Conservation Agriculture (CA) is being practised to varying scales in Zimbabwe. The area under CA in Zimbabwe represents less than 1% of the global total. Adoption of the practice is poorest among smallholder farmers who are constrained by poor access to information, lack of assets and limited financing to support such investments. Unfortunately, these farmers are the most vulnerable to climate change and therefore needed urgent support to transform their production systems towards climate-smart agriculture. The role of ZFU in facilitating large scale adoption of CA is widely recognised by many stakeholders who concur that FOs can coordinate partnerships with both public and private players to support smallholder farmers.
ZFU implemented the best practice using demonstration plots that were hosted by school-based Young Farmers Clubs (YFCs). The immediate local community surrounding the school participated in the intervention by experiential learning at the demonstration plot by participating at Avery stage of the cropping cycle from land preparation to harvesting.
The farmers would then apply the CA technology at their individual household farms. Exchange visits were incorporated into the event through the holding of field days at the best performing demonstration plot to foster peer learning.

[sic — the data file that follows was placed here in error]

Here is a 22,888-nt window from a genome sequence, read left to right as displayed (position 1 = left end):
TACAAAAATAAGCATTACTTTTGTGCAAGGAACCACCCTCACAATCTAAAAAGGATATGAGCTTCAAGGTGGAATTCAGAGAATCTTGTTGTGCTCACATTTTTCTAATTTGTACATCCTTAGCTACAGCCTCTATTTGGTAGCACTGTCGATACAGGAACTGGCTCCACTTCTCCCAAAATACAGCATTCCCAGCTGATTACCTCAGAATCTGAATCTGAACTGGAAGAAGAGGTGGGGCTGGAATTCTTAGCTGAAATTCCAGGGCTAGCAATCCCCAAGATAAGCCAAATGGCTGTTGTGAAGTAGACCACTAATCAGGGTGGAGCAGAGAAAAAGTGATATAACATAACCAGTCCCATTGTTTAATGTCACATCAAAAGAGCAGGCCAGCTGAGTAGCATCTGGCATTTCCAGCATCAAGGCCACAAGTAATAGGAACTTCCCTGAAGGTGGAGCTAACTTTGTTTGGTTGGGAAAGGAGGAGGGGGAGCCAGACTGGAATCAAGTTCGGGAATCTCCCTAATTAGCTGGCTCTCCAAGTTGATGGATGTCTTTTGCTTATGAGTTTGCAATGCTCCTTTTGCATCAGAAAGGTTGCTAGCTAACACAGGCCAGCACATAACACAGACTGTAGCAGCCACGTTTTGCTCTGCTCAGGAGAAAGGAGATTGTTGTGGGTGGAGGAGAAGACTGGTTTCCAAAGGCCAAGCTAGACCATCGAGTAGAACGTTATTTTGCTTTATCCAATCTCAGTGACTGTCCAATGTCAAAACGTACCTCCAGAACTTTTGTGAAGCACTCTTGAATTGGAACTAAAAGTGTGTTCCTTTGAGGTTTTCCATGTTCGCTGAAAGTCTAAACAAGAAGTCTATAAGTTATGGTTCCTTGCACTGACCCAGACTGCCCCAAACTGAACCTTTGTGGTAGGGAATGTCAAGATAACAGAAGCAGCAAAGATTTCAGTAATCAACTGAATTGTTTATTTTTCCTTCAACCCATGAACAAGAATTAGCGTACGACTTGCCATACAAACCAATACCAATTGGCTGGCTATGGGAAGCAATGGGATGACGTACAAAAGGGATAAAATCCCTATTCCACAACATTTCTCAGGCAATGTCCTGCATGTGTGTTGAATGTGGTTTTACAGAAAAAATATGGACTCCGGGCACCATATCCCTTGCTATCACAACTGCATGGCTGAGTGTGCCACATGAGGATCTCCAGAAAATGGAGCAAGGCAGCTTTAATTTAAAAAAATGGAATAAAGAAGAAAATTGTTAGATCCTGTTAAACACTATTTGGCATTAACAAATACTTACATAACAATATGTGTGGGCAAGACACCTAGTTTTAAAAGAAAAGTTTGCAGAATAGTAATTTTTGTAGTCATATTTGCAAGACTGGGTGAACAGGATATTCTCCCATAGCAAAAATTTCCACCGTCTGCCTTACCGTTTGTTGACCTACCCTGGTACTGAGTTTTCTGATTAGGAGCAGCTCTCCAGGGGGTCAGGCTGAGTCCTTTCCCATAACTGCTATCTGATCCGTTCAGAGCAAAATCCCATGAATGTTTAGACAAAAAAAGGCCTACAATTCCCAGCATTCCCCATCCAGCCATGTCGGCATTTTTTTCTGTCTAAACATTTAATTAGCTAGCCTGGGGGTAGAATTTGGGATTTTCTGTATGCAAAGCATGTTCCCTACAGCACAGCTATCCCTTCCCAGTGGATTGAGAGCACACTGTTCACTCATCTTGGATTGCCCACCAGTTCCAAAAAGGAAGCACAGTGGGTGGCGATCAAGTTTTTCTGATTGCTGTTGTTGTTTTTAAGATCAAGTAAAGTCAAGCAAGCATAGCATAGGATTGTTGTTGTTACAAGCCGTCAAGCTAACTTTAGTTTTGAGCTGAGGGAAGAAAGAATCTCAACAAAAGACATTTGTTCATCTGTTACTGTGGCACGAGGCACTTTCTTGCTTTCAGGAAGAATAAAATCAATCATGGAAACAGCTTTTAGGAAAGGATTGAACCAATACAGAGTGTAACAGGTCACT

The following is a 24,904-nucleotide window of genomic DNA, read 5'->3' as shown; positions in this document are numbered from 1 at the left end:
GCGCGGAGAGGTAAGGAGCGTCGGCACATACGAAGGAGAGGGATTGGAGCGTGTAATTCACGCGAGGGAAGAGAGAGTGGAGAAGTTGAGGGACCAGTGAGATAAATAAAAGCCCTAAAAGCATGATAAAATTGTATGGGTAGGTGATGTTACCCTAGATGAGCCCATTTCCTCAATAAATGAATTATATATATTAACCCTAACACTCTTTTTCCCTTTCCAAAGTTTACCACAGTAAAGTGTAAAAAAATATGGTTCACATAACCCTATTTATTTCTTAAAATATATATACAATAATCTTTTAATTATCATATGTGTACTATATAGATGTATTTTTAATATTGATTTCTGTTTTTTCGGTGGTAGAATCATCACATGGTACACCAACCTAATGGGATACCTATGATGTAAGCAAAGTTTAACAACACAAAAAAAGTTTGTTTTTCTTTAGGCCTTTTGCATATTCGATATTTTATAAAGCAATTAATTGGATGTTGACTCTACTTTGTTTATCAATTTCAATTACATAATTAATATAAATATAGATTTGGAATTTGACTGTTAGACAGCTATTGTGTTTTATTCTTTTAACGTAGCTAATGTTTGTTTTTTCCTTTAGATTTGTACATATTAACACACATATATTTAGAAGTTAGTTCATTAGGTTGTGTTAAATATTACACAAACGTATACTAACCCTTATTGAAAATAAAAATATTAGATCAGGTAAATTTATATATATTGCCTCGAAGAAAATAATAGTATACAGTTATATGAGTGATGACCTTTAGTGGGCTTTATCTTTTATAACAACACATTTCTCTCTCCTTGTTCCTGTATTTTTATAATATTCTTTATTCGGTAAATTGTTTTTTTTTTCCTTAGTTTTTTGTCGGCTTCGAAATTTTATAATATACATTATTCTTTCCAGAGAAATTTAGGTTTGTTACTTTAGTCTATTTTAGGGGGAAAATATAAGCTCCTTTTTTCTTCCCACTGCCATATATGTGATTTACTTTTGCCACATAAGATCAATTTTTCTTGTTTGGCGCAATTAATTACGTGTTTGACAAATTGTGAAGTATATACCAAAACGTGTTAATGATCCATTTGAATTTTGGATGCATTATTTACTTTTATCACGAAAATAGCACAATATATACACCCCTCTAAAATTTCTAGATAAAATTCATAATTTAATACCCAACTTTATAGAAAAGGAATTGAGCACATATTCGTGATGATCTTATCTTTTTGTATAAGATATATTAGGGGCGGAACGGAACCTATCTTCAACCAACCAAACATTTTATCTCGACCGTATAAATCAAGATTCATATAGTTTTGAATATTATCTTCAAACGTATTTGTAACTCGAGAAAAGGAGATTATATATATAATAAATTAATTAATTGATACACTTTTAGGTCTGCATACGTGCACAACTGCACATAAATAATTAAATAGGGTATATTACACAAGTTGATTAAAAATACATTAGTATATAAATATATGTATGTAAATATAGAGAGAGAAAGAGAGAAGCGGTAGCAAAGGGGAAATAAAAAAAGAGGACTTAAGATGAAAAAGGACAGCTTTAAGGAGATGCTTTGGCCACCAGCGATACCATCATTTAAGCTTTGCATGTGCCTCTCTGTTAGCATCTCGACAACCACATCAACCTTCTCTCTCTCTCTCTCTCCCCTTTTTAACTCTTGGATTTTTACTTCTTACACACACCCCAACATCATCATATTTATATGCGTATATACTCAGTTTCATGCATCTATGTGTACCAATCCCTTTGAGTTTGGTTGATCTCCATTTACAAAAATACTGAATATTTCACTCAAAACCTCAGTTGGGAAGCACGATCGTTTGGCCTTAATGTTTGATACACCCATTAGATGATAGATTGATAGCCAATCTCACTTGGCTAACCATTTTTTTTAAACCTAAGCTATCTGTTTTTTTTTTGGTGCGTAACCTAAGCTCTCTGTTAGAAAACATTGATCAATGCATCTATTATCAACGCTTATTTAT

The resources for the intervention were from NORAD through the “Southern African Confederation of Agricultural Unions”.
The intervention impacted 600 young farmers and 8000 community farmers who are gradually shifting from conventional to CA. Yield level for the participating farmers improved from an average of 1 tonne/ha to 3tonne/ha. Interest in agriculture amongst the youths was increased. Equipment rings were introduced to benefit the participating communities.
Agricultural extension workers were trained in the various aspects of CA. Crop diversification, especially the use of legumes improved the soil and soil degradation is gradually slowing down.
Conservation agriculture is one of the most common climate-smart practices across all regions especially in maize crop according to Sova et al. (2018). Climate smartness of this practice is high considering its contribution to all pillars (adaptation, mitigation and productivity). Conservation agriculture is a practice that can be implemented more easily by the farmers themselves, which tend to be perceived as having a lower number of institutional, economic, information, social and environmental barriers.
Opportunities to strengthen synergies across CSA pillar include the combination with other practices such as agroforestry systems, crop rotation and fertilizer management, in order to increase smartness in the system.
According to Thierfelder et al. (2017), conservation agriculture systems maintain higher infiltration rates and conserve soil moisture, which helps to overcome seasonal dry spells.
For more information about CSA, in the study of the World Bank, CCAFS and CIAT (2018), it is possible to identify several
practices for Zimbabwe evaluated around 8 key criteria: Water, Carbon, Nitrogen, Energy, Knowledge / Info risk, Yield, Income and Soil.